The “first-of-its-kind federal contract” will help the department contribute to President Obama’s executive order mandating a 28-percent reduction in greenhouse gas emissions by 2020, according to a company press release. It will also spur the development of several new green energy projects facilities, including a 5-megwatt solar project in New Jersey that will use panels provide by UNICOR.
An excerpt, a lot more at

Monday, June 18, 2012

90-degree Temperatures in Vermont This Week

Vermont Department of Health/National Weather Service/Vermont Emergency Management
News Release
June 18, 2012
Vermont Department of Health: 802-863-7281
National Weather Service: 802-862-8711
90-degree Temperatures in Vermont This Week – Stay Cool/Stay Safe
WATERBURY – The National Weather Service in Burlington has forecast temperatures in the 90s later this week.  NWS says humidity will also steadily increase this week causing some locales to feel like 100-degrees on Wednesday.  These hot temperatures could lead to heat-related illnesses in extreme cases.
While extreme heat can cause problems for anyone; the elderly, children, and people with respiratory ailments are more susceptible to the heat. Those populations are encouraged to take extra precautions to avoid problems during this period of extreme temperatures.
Some advice to heed during hot weather:
·         Slow down, and avoid strenuous activity. Don’t try to do too much on a hot day.
·         Wear lightweight, loose-fitting, light-colored clothing. Light colors will reflect heat and sunlight and help maintain normal body temperature. Protect your face with a wide-brimmed hat.
·         Swimming in rivers always carries with it the risk of encountering swift waters.  According to the Agency of Natural Resources, following Tropical Storm Irene there may be more debris on the margins of the rivers; people should try not to swim near or around it if it’s in contact with the water or attempt to climb over the debris.
·         Drink plenty of water regularly and often, even if you don’t feel thirsty.
·         Limit intake of alcoholic beverages. They can actually dehydrate your body.
·         Eat well-balanced, light, regular meals.
·         Stay indoors as much as possible.
·         If you do not have air conditioning, stay on your lowest floor, out of the sun. Electric fans do not cool the air, but they do help evaporate sweat, which cools your body.
·         Go to a place where you can get relief from the heat, such as air conditioned schools, libraries, theaters, shopping malls, and other community facilities that may offer refuge during the warmest times of the day.
·         Cover windows that get morning or afternoon sun with drapes, shades, awnings or louvers. Outdoor awnings or louvers can reduce the heat that enters a home by up to 80 percent
·         Avoid too much sunshine. Sunburn slows the skin’s ability to cool itself. If you are outside, use sunscreen with a high SPF (Sun Protection Factor) rating.
·         Never leave children or pets alone in a closed vehicle.
·         Do not leave pets outside for extended periods. Make sure pets have plenty of drinking water.
·         Check on family, friends, and neighbors regularly.
Tips on treating heat-related ailments:
  • Heat Cramps are muscular pains and spasms due to heavy exertion. They usually involve the abdominal muscles or legs, and are caused by loss of water due to heavy sweating. Treatment includes getting the person to a cooler place to rest in a comfortable position. Give the person a half glass of cool water every 15 minutes.
  • Heat Exhaustion typically occurs when people overexert themselves in a warm, humid place where body fluids are lost through heavy sweating. Blood flow to the skin increases, causing blood flow to vital organs to decrease, resulting in a form of mild shock.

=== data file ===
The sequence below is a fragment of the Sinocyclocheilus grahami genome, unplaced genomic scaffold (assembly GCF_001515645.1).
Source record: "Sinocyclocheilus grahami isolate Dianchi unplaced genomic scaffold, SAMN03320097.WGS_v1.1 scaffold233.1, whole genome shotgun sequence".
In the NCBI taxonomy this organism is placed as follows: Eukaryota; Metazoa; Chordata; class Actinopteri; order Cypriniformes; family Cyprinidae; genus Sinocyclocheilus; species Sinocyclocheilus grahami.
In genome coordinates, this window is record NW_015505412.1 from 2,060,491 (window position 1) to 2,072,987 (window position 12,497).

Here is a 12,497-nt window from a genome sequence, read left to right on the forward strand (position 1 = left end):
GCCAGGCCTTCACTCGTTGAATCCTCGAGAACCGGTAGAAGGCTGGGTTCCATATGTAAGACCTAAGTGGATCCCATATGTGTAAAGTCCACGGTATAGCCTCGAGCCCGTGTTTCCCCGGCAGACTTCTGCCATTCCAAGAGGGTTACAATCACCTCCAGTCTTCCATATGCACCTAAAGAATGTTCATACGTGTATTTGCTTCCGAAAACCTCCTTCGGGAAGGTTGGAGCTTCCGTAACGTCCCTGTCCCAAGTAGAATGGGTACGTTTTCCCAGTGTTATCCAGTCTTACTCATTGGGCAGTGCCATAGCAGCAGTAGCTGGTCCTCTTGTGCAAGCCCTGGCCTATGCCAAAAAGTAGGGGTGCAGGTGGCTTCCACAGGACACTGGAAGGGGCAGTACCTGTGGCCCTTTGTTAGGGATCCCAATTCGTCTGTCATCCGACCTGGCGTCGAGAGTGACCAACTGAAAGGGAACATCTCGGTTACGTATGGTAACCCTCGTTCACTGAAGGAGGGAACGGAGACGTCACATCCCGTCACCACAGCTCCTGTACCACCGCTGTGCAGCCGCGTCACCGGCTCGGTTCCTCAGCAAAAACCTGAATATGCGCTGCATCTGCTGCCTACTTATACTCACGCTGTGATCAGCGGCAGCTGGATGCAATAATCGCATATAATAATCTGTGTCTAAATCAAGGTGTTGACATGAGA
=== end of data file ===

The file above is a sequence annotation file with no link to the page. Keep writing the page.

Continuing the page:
The skin will be cool and moist, appearing either pale or flushed. The person may have headache and/or experience nausea. There may also be dizziness. It is important to treat the person promptly, so the condition does not intensify into heat stroke. Get the person to a cooler place. Remove or loosen tight clothing and apply cool, wet cloths, such as towels or sheets. If the person is conscious, supply a half glass of cool water every 15 minutes, making sure the person drinks slowly. Let the person rest in a comfortable position, and watch carefully for changes in his or her condition.
  • Heat Stroke is the most serious heat emergency. It is life threatening. The person’s temperature control system, which produces sweating to cool the body, shuts down. The body temperature can rise so high that brain damage and death may result if the body is not cooled quickly.
The person will have hot, red skin, with changes of consciousness. Their pulse will be rapid but weak, and they will experience rapid, shallow breathing. Body temperature can rise to 105ยบ F. If the person was sweating from heavy work or exercise, skin may be wet; otherwise it will feel dry. A person suffering from heat stroke needs immediate assistance. Call 9-1-1 and move the person to a cooler place. Immerse in a cool bath or wrap in wet sheets. Watch for breathing problems. Keep the person lying down and continue to cool the body any way you can. If the person refuses water, is vomiting, or there are changes in their level of consciousness, do not give anything to eat or drink.
In cases of emergency or extreme illness call 9-1-1.
For more information, contact the Vermont Department of Health at 802-863-7281.
For Weather related questions call the National Weather Service at 802-862-8711 or visit for a complete forecast.

Saturday, June 16, 2012

Summer READing Book Fair
Sponsored by
The Book Nook June 15th to June 22nd
Buy Books and Support The Mt. Holly Library
20% From the Sale of the Book You Buy
From June 15th to June 22nd Can Be Donated to the Mt. Holly Library
Summer Is Here It’s Time to Soak Up theGood Weather And READ
You Can Also Buy a Book for the Library From a Wish List on File at the Book Nook
Don’t Forget to Say Your Donation Is  For The Mt. Holly Library

Sunday, June 10, 2012

Mt. Holly Library

Don’t Miss the First Library Event of the Summer
Wednesday, June 13 from 7:00 to 8:30 pm
The “Almost” Slumber Party!
(wear PJs, bedtime story, milk & cookies)
Participate in a game of “find it” with search prizes.
Reading Books for Bucks
Redeem Your Reading Slips!
Children read on their own or can be read to.
Pick Prizes According To the Length of Time You Have Read!!

Monday, June 4, 2012

Kelly Clark Foundation Golf Tournament

From : 
Michelle Anzovino

3rd Annual Kelly Clark Foundation Golf Tournament.


Meet and greet with Kelly Clark Sat. July 7th at TC's Family Restaurant 6-9 pm. Early registration, free munchies/cash bar.

Tournament is Sunday July 8th at The Haystack Golf Club in Wilmingon, Vermont. 11am Pig roast and registration, 1pm shotgun start, team photos with Kelly, gift bag, dinner and awards will follow. $125 per person. Amazing prizes and raffles from our generous sponsors.

Contact Michelle Anzovino at 802-464-8011 or email to sign up or for more info